We can therefore conclude that for the devices with a HTM layer a larger photocurrent can be obtained, which indicates that the HTM is important in the extraction of the holes from the CQD layer. At the same time the photovoltage is affected by the HTM, which may be a result of either different charge extraction efficiency or different recombination rate of the photogenerated charges for the devices with different HTMs. The charge extraction and charge recombination at the CQD/HTM interface depends on the energy levels and molecular structure at the interface and can be affected both by the individual properties of the materials, but also on the interaction between the HTM and the CQD layer [28,30].
The J–V curve for the P3HT based device shows a slight s-shape close to short-circuit. This has been obtained for several of the tested devices, and indicates that there is a barrier for charge extraction in the devices, and the IPCE results further down, using an ASB-XE-175 Xe light source connected to a Spectral Products monochromator and AB300 series controller, suggests that the TiO2/CQD interface may limit the device performance.
The fabricated devices (see Figure 3c) show a promising voltage up towards 0.5 V, but have a very low current and fill factor, which limits the efficiency drastically. J–V measurements in the dark (Figure S8) show that the devices are limited by a considerable dark current, which indicates that the recombination at the interfaces in the device is very important. As seen in Figure S8, P3HT has a lower dark current than spiro-OMeTAD.
Further, the IPCE spectrum (see Figure 3d), shows a broad photocurrent response. This is in agreement with the broad absorption spectrum of the Ag2S CQDs, and shows the potential for utilization of a large part of the solar spectrum with solar cells based on Ag2S CQDs. In the device the light with short wavelength is absorbed close to the TiO2 layer and light with longer wavelength is absorbed closer to the HTM layer, since the Ag2S CQDs have larger light absorption in the short wavelength region (compare Figure 1a, Figure 3a,d). The rather low efficiencies obtained in the devices we therefore relate to the TiO2/CQD interface and further enhancement of the device efficiency should in future be focused on this interface.
The two HTMs that are investigated in this study have been used extensively in many different solar cell devices ranging from polymer solar cells, to hybrid perovskite solar cells, to quantum dot solar cells [30,31,32,33,34,35,36,37]. P3HT has been reported to have its highest occupied molecular orbital (HOMO) and lowest unoccupied molecular orbital (LUMO) levels at −5.1 and −2.9 eV respectively [34,38], while spiro-OMeTAD has its HOMO level at −5.22 eV [28]. The P3HT in this study was undoped, while spiro-OMeTAD was doped with cobalt and lithium (see Supporting Information (SI)) according to previous studies to lower the Fermi level and increase the conductivity [39]. A third hole conductor, poly((2,3-bis(3-octyloxyphenyl)-5,8-quinoxalinediyl)-2,5-thiophenediyl) (TQ1), was also investigated in this study, as it has been shown to take a similar role as P3HT in organic polymer solar cells [40]. However, using TQ1 did not result in any comparable voltage and thus no efficiency was measured, see Figure S9.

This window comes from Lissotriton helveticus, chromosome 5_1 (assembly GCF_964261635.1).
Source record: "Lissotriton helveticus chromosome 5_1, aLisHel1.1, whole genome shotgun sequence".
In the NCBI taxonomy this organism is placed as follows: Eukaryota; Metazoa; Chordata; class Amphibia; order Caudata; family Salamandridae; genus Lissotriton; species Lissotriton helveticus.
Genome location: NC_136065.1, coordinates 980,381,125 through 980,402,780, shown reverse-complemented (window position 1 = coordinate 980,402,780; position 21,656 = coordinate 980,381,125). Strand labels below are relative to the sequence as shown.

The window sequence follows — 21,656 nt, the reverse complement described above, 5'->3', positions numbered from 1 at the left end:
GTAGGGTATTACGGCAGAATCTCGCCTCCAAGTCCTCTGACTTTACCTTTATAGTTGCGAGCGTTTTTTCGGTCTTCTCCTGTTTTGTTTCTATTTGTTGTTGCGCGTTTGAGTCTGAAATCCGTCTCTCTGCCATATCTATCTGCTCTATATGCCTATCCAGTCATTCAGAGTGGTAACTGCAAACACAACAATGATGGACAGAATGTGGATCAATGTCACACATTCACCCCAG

As mentioned before, different thicknesses of the CQD layers were investigated. In the case of spiro-OMeTAD, three, four, six, and eight layers of CQDs were investigated, were four layers gave the highest efficiency as seen in Figure S10a–c. While the four layer cell had the highest efficiency, the fill factor is very low, which can be attributed to pin holes in the very thin film. For thicker CQD films (six and eight layers) the solar cells show a higher fill factor, but the photovoltage and photocurrent are lower and the series resistance increases in the devices, which decreases the overall efficiency drastically. Important to note that also the thickness of TiO2 was investigated with an optimal thickness around 60 nm.
P3HT was investigated at thicknesses of six layers of CQDs, which gave the record efficiency (see Figure 3b). However, at a separate occasion different thickness of the Ag2S CQD layer was investigated (6, 9, and 12 layers), were the efficiency was comparably similar for all thicknesses (see Figure S10d).